Trump has thus begun careening rather wildly along the ideological spectrum: tough talk, including race-baiting, to keep the base happy (by attacking NFL and NBA players and repeating his Charlottesville comments), backing Luther Strange in the Alabama race to help the “mainstream” McConnell, and cutting deals with “Chuck and Nancy.”  Thus far, the latter actions have not cost him with rank and file right-wingers, although leading conservatives, including Ann Coulter (“at this point, who DOESN”T want Trump impeached?”) are aghast.  Whether Trump can continue to change dance partners so cavalierly without penalty remains to be seen, but in September it appears to have been a winning strategy.

“Careening” is also a reasonable word to describe his foreign policy, goading Kim Jong-Un with personal insults while the world holds its breath in the hope that one of these two madmen does not tire of words and instead exercise an itchy trigger finger.  Trump’s inflammatory words in his first UN speech were hardly calculated to defuse a highly volatile situation, and did little to reassure anyone that he had a handle on how to manage the crisis.

But while the month represented improvement, for Trump, albeit modest, it ended with a terrible week.  (How many times have we read that Trump endured a “terrible week”?).  There was the NFL/national anthem flap, which led to charges that Trump was more focused on the NFL than the plight of Puerto Rico; the death knell for Trumpcare, which was, of course, the rallying promise for the GOP in countless elections over the past seven years; the defeat of Luther Strange in Alabama, which exposed Trump’s inability to translate his popularity into election night might; then the growing outcry over the laggard response in Puerto Rico; and finally the discovery that Secretary Tom Price has spent over $1 million taxpayer dollars on private jets, leading to his swift resignation.  Trump then took on a fight he cannot win, with the Mayor of San Juan, in which Trump declared that Puerto Rico officials “want everything to be done for them.”  It’s hard to imagine a more callous comment.  The hits keep coming, and we’ll see where Trump’s approval rating goes from here.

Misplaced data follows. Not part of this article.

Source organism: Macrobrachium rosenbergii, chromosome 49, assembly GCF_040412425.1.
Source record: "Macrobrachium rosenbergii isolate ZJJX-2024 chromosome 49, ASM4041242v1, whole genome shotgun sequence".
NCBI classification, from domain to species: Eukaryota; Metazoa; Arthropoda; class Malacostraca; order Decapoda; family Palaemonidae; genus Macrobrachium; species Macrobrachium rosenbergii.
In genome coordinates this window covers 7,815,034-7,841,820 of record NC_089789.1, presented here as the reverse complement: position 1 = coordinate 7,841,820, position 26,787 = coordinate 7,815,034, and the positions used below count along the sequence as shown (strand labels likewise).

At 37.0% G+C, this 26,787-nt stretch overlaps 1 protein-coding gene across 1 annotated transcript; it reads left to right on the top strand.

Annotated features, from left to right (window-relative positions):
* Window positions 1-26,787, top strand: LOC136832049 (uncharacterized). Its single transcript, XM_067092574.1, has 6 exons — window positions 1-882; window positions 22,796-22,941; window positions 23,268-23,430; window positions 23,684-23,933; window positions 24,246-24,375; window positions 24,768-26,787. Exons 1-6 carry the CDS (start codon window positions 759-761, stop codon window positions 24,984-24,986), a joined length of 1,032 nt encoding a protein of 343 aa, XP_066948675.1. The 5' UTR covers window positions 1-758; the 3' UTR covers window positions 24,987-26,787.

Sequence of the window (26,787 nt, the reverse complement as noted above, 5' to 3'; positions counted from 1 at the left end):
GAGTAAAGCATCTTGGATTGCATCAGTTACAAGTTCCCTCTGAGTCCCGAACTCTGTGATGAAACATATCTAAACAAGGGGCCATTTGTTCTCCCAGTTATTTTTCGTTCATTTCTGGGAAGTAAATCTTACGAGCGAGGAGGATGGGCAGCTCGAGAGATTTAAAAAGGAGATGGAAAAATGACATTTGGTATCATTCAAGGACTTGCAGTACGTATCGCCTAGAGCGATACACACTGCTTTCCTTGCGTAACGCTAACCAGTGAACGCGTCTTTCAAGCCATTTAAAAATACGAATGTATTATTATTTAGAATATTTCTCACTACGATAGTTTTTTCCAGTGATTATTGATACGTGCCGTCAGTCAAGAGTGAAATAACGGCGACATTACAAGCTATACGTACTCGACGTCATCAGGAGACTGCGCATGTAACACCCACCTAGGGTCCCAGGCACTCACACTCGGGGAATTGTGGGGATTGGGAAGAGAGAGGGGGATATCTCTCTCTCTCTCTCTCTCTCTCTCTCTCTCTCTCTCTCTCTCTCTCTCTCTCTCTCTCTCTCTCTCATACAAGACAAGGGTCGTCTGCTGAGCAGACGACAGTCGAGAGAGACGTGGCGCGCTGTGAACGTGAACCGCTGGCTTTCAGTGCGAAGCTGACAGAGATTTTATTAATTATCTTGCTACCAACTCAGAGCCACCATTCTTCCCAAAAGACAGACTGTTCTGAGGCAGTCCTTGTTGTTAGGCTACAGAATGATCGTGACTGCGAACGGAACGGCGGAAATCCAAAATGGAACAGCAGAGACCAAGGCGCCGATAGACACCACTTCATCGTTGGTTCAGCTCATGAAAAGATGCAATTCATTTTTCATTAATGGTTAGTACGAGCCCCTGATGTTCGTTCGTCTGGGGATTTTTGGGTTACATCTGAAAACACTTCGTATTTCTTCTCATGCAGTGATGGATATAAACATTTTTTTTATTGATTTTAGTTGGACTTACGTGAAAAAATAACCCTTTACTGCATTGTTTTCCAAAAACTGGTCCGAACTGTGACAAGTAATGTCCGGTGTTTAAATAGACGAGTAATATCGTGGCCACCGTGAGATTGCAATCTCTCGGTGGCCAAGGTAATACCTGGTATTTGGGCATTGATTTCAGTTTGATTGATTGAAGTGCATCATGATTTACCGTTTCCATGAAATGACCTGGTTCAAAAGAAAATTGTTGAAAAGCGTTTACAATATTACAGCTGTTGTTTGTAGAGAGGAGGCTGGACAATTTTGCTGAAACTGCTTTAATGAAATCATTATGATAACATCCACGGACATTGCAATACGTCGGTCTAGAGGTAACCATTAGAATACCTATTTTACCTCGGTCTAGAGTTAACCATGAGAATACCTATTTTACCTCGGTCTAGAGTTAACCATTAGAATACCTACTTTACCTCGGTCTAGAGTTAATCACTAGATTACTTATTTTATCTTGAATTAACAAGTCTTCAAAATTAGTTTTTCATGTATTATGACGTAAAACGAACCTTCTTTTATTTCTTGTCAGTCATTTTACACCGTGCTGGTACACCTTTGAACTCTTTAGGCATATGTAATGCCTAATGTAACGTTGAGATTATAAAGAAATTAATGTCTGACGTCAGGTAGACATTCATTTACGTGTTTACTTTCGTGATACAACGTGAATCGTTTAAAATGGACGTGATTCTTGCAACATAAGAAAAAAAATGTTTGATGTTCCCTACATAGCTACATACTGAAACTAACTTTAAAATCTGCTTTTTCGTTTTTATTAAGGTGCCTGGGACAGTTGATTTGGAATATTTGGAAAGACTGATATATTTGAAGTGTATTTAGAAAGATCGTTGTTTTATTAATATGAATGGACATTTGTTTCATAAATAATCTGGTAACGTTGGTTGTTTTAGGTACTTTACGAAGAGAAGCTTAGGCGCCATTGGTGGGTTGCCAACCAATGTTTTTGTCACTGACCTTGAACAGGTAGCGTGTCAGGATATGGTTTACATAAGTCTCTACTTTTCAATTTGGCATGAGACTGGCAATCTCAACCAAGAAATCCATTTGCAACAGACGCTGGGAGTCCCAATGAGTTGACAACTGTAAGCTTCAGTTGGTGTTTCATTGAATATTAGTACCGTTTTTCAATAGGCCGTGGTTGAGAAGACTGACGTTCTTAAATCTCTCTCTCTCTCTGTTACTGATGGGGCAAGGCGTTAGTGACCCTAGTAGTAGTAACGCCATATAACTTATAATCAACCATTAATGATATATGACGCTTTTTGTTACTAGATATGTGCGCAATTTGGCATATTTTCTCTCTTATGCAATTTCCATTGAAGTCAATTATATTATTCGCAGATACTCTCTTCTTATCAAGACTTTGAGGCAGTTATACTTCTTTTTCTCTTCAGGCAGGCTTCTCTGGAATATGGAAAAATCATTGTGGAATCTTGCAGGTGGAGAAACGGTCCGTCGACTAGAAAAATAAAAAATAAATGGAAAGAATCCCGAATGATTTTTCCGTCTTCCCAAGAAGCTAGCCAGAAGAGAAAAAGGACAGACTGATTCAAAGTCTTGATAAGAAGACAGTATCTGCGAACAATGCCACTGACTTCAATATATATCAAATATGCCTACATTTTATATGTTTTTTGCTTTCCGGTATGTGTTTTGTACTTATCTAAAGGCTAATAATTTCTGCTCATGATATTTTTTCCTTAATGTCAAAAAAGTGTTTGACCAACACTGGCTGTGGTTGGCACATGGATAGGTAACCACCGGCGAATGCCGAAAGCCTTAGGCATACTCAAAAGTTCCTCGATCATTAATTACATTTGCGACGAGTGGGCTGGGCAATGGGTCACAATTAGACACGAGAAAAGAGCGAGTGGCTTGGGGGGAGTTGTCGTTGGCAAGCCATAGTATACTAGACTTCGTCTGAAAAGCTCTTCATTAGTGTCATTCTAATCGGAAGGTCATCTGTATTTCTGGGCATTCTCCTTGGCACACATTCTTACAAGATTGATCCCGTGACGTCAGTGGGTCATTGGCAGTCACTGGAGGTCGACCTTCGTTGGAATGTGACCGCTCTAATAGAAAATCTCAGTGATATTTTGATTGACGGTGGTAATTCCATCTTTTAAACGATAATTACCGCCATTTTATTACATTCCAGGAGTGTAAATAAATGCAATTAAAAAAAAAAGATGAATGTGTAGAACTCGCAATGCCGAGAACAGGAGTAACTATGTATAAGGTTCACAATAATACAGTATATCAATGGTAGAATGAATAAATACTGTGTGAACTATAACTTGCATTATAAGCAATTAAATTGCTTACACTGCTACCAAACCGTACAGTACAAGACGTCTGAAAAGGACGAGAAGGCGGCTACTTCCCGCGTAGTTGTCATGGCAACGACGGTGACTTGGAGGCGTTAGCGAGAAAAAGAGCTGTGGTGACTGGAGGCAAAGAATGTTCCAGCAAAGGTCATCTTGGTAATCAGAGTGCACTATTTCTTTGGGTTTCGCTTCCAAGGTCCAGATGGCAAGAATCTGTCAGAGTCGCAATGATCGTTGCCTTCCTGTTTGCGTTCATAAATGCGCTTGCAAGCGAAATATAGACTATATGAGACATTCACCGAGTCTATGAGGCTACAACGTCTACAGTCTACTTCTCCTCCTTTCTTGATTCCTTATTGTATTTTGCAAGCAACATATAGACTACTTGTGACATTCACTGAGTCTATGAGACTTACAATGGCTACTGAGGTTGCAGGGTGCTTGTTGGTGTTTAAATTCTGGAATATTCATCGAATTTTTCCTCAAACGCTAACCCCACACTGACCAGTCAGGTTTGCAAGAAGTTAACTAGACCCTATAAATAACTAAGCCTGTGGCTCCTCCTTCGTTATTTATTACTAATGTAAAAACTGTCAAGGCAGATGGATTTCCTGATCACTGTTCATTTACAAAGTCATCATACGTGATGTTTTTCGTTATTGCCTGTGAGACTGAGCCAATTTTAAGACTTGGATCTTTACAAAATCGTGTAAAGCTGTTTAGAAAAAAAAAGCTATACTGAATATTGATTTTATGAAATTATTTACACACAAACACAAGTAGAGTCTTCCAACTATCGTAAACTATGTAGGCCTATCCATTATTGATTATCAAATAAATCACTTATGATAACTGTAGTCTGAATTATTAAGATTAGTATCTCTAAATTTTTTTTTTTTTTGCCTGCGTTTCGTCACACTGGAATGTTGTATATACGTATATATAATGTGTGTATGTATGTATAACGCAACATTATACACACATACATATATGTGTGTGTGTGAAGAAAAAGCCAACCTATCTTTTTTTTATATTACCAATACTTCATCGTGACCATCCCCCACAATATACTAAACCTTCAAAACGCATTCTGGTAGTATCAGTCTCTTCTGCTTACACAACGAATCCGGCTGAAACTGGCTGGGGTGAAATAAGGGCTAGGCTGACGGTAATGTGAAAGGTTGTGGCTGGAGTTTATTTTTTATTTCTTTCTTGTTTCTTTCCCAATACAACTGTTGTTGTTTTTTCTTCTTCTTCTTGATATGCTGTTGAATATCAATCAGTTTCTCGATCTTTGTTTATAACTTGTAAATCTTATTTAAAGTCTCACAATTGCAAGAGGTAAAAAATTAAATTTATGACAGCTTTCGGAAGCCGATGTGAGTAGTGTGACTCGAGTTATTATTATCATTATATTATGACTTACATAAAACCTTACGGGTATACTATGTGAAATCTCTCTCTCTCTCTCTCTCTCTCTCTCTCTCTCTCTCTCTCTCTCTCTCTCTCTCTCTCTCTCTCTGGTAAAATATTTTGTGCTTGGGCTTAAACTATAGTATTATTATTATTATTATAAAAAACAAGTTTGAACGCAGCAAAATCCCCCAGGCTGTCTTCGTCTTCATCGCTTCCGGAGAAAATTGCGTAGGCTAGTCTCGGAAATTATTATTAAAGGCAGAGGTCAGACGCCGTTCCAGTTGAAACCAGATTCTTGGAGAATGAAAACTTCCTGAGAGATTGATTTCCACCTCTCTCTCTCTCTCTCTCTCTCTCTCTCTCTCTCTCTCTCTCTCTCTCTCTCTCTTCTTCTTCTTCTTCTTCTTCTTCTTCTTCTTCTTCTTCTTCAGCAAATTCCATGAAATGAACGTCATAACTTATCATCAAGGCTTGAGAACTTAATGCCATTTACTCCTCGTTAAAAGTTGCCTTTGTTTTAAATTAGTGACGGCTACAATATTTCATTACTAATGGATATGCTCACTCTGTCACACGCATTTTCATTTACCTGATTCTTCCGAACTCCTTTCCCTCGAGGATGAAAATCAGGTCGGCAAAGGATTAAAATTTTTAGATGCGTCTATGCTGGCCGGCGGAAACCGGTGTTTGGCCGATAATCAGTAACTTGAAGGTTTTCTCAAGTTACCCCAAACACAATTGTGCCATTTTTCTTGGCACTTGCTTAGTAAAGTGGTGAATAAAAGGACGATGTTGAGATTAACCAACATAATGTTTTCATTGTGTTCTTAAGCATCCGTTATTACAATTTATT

The significance of the Alabama election should not be lost in the wake of the other flaps and disasters.  We might very well see more Roy Moores coming forward to challenge mainstream GOP incumbents in the primaries next year, emboldened by Moore’s victory (particularly if he wins in December).  This sets up the potential for the “Christine O’Connell Phenomenon,” in which the GOP loses a sure seat by nominating a hard-right buffoon instead of an eminently electable mainstreamer.  (O’Connell defeated veteran GOP Congressman Mike Castle, who was favored to take back the seat, in the 2010 Delaware Senate primary, and promptly lost the general election to Democrat Chris Coons.) Of course, Steve Bannon would argue that 2016 changed all that, as we elected the biggest buffoon of them all for the highest office of them all (perhaps Bannon might not put it quite that way; then again, perhaps he would.)